This month I attended two breastfeeding related events. I was left wondering how families learn about breastfeeding. The first event was a film viewing and discussion of “The Milky Way”. The second was a ‘Meet the Doulas’ night at Om Births in Watertown.
For two decades plus, I taught childbirth education and breastfeeding and was an active birth doula. It was, and continues to be, important to me that parents understand
1. how the body works and
2. how to advocate for their choices.
So I was disheartened, while watching “The Milky Way”, to hear the confusion and misinformation mothers received in their early postpartum days at the hospital. It did not surprise me to hear their grief at having no breastfeeding support once they got home.
At the Doula event, I was surprised that every pregnant couple (but one) asked why they should think about breastfeeding support before the baby was born. I’m glad they asked. Learning about how your body breastfeeds is one aspect. Figuring out fact from ‘factoid’ is another.
Birth practices and hospital policies can cause confusion. For example, some hospitals promote frequent skin-to-skin contact for mother and baby during their postpartum stay. Other hospitals discourage it. Which is most helpful and which is most safe? These hospital policies and staff education can influence early breastfeeding. Parents need to know about these different approaches. I wonder if the women (who spoke in the film) knew about this?
Here’s something to consider: A hospital that is certified as Baby Friendly has met specific criteria to promote and protect breastfeeding. That includes policies like skin-to-skin after birth, rooming in, local breastfeeding support and IBCLC on staff. It’s proven to improve breastfeeding rates overall, “regardless of demographic factors that are traditionally linked with low breastfeeding rates.“* 452 hospitals in the United States and Puerto Rico are certified Baby Friendly…. which means a lot of hospitals do not have these policies. And they may not have very much support organized, either.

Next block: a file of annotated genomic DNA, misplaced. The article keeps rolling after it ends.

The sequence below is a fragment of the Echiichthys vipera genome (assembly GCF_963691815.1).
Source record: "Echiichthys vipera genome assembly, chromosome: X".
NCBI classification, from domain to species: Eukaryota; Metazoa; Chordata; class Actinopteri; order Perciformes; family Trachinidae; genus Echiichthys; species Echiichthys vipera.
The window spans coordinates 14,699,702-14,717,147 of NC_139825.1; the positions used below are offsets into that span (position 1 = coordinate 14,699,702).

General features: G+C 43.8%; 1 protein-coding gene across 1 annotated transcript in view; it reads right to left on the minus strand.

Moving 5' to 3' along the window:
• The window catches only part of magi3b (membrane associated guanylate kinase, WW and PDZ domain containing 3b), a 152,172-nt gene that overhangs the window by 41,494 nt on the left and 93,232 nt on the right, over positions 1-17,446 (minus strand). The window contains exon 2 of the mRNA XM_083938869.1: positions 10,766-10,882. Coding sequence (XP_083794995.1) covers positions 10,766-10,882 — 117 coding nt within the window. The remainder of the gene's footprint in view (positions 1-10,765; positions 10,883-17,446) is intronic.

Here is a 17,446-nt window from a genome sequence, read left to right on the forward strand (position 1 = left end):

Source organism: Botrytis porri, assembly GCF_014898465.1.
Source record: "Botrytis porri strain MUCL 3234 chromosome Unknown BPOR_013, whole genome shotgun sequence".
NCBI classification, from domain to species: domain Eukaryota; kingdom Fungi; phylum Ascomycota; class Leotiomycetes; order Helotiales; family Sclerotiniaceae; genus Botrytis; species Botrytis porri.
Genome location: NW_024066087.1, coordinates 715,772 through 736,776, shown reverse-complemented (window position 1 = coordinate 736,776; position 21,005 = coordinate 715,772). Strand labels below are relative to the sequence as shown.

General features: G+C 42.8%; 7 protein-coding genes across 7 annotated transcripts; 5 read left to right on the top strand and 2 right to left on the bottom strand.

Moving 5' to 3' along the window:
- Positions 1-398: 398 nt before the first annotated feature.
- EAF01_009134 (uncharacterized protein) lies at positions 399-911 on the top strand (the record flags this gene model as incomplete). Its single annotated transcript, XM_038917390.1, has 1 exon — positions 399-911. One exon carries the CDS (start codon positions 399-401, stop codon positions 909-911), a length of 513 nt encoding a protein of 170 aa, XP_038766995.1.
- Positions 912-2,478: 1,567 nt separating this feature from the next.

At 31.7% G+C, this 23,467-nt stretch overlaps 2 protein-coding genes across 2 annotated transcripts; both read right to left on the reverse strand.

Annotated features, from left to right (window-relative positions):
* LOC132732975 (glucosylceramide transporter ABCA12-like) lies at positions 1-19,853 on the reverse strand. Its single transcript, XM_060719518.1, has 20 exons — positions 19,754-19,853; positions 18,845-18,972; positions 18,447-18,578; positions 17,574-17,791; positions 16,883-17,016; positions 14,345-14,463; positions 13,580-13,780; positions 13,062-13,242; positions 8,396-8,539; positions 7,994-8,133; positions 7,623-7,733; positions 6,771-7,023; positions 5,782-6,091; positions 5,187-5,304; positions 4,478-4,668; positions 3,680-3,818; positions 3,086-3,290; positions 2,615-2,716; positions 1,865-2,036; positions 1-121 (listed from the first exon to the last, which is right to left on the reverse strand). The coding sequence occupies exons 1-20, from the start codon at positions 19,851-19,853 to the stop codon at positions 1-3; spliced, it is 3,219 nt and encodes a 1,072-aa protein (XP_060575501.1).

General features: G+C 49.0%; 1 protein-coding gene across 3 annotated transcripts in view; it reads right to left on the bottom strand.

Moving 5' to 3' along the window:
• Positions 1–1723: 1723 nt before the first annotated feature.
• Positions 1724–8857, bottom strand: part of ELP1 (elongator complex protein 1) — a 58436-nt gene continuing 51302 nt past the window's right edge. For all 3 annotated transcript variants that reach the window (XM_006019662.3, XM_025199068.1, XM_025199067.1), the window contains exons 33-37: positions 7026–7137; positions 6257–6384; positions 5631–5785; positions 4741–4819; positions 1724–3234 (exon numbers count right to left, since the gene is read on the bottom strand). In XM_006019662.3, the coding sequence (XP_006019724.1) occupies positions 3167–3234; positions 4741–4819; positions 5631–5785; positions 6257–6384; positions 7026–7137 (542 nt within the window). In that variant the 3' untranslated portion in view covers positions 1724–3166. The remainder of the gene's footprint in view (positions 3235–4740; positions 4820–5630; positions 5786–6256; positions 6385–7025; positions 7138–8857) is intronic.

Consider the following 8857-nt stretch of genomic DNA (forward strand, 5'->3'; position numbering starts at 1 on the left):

In our culture, parents need to look for and organize breastfeeding resources on their own. Continuing care and guidance isn’t woven into our daily society. That’s why I encourage researching resources ahead of time: a local support group, a person to call when you’re home and you need it. And yup, all insurance plans needs to recognize that every family (regardless of income) need access to qualified support.
It is fortunate to grow up with breastfeeding as the norm. I met two breastfeeding young mothers at the film viewing. They attended with their own mothers who had breastfed them. It turns out my IBCLC colleague had helped one of those grandmothers and then the daughter. Talk about continuity!
When I see young women learning and sharing, I like to think we are reinvigorating that tradition in families. Beyond an individual’s actions, it is a culture that promotes learning. That includes baby friendlier policies, access to IBCLC care and family support included in our daily living.
Among the confusion of classes, policies and marketing, there remains one distinct fact. Your body already knows what to do. Breastfeeding is the same basic biology the world over. Keep this in mind.
When you understand how your body makes milk, how your baby is wired to feed, you’ll see which actions are most helpful. You’ll be less at the whim of puzzling policies and myth-information.
(The photo is my handsome baby brother and my mom.)
*Pediatrics September 2005, VOLUME 116 / ISSUE 3